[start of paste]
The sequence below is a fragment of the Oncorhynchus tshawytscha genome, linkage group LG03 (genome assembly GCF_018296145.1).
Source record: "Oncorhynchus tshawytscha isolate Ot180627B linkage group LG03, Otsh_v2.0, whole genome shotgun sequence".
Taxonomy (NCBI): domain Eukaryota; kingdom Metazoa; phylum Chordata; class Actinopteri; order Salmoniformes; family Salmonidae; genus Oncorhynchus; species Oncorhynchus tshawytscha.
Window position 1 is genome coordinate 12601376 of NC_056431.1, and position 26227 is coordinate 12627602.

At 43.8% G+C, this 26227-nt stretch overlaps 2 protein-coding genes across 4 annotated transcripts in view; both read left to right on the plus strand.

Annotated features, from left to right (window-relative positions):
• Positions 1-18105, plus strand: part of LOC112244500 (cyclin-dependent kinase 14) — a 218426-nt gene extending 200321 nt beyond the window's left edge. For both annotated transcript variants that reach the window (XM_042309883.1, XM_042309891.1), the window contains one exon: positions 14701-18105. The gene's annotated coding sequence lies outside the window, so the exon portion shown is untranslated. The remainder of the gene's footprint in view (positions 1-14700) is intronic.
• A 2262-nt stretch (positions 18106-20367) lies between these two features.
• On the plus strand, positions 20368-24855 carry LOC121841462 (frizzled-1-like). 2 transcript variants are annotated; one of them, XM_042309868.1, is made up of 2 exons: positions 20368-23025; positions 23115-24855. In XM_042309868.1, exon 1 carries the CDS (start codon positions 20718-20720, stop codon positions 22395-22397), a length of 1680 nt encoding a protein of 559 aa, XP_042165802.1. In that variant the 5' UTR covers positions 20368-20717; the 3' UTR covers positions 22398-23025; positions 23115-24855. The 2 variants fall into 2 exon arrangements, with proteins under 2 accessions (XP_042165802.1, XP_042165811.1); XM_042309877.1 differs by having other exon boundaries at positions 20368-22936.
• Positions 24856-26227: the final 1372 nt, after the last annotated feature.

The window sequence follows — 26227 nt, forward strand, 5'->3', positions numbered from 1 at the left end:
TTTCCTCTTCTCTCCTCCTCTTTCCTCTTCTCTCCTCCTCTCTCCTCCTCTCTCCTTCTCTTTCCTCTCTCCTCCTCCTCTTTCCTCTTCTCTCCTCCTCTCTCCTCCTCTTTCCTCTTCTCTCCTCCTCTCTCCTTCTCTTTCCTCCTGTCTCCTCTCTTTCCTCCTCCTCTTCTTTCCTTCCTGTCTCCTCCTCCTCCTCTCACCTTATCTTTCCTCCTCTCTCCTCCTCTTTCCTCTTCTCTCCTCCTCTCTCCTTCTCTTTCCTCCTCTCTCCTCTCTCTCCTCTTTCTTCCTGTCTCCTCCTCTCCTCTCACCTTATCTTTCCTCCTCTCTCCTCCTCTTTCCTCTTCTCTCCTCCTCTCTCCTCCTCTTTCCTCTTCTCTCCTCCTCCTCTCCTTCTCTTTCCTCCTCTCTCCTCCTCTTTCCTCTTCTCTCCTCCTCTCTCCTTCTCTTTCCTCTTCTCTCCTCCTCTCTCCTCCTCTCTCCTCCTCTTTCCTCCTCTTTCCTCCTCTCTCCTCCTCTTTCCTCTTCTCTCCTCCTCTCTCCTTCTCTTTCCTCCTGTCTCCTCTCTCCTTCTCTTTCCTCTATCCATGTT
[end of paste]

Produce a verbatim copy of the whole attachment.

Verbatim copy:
The sequence below is a fragment of the Oncorhynchus tshawytscha genome, linkage group LG03 (genome assembly GCF_018296145.1).
Source record: "Oncorhynchus tshawytscha isolate Ot180627B linkage group LG03, Otsh_v2.0, whole genome shotgun sequence".
Taxonomy (NCBI): domain Eukaryota; kingdom Metazoa; phylum Chordata; class Actinopteri; order Salmoniformes; family Salmonidae; genus Oncorhynchus; species Oncorhynchus tshawytscha.
Window position 1 is genome coordinate 12601376 of NC_056431.1, and position 26227 is coordinate 12627602.

At 43.8% G+C, this 26227-nt stretch overlaps 2 protein-coding genes across 4 annotated transcripts in view; both read left to right on the plus strand.

Annotated features, from left to right (window-relative positions):
• Positions 1-18105, plus strand: part of LOC112244500 (cyclin-dependent kinase 14) — a 218426-nt gene extending 200321 nt beyond the window's left edge. For both annotated transcript variants that reach the window (XM_042309883.1, XM_042309891.1), the window contains one exon: positions 14701-18105. The gene's annotated coding sequence lies outside the window, so the exon portion shown is untranslated. The remainder of the gene's footprint in view (positions 1-14700) is intronic.
• A 2262-nt stretch (positions 18106-20367) lies between these two features.
• On the plus strand, positions 20368-24855 carry LOC121841462 (frizzled-1-like). 2 transcript variants are annotated; one of them, XM_042309868.1, is made up of 2 exons: positions 20368-23025; positions 23115-24855. In XM_042309868.1, exon 1 carries the CDS (start codon positions 20718-20720, stop codon positions 22395-22397), a length of 1680 nt encoding a protein of 559 aa, XP_042165802.1. In that variant the 5' UTR covers positions 20368-20717; the 3' UTR covers positions 22398-23025; positions 23115-24855. The 2 variants fall into 2 exon arrangements, with proteins under 2 accessions (XP_042165802.1, XP_042165811.1); XM_042309877.1 differs by having other exon boundaries at positions 20368-22936.
• Positions 24856-26227: the final 1372 nt, after the last annotated feature.

The window sequence follows — 26227 nt, forward strand, 5'->3', positions numbered from 1 at the left end:
TTTCCTCTTCTCTCCTCCTCTTTCCTCTTCTCTCCTCCTCTCTCCTCCTCTCTCCTTCTCTTTCCTCTCTCCTCCTCCTCTTTCCTCTTCTCTCCTCCTCTCTCCTCCTCTTTCCTCTTCTCTCCTCCTCTCTCCTTCTCTTTCCTCCTGTCTCCTCTCTTTCCTCCTCCTCTTCTTTCCTTCCTGTCTCCTCCTCCTCCTCTCACCTTATCTTTCCTCCTCTCTCCTCCTCTTTCCTCTTCTCTCCTCCTCTCTCCTTCTCTTTCCTCCTCTCTCCTCTCTCTCCTCTTTCTTCCTGTCTCCTCCTCTCCTCTCACCTTATCTTTCCTCCTCTCTCCTCCTCTTTCCTCTTCTCTCCTCCTCTCTCCTCCTCTTTCCTCTTCTCTCCTCCTCCTCTCCTTCTCTTTCCTCCTCTCTCCTCCTCTTTCCTCTTCTCTCCTCCTCTCTCCTTCTCTTTCCTCTTCTCTCCTCCTCTCTCCTCCTCTCTCCTCCTCTTTCCTCCTCTTTCCTCCTCTCTCCTCCTCTTTCCTCTTCTCTCCTCCTCTCTCCTTCTCTTTCCTCCTGTCTCCTCTCTCCTTCTCTTTCCTCTATCCATGTT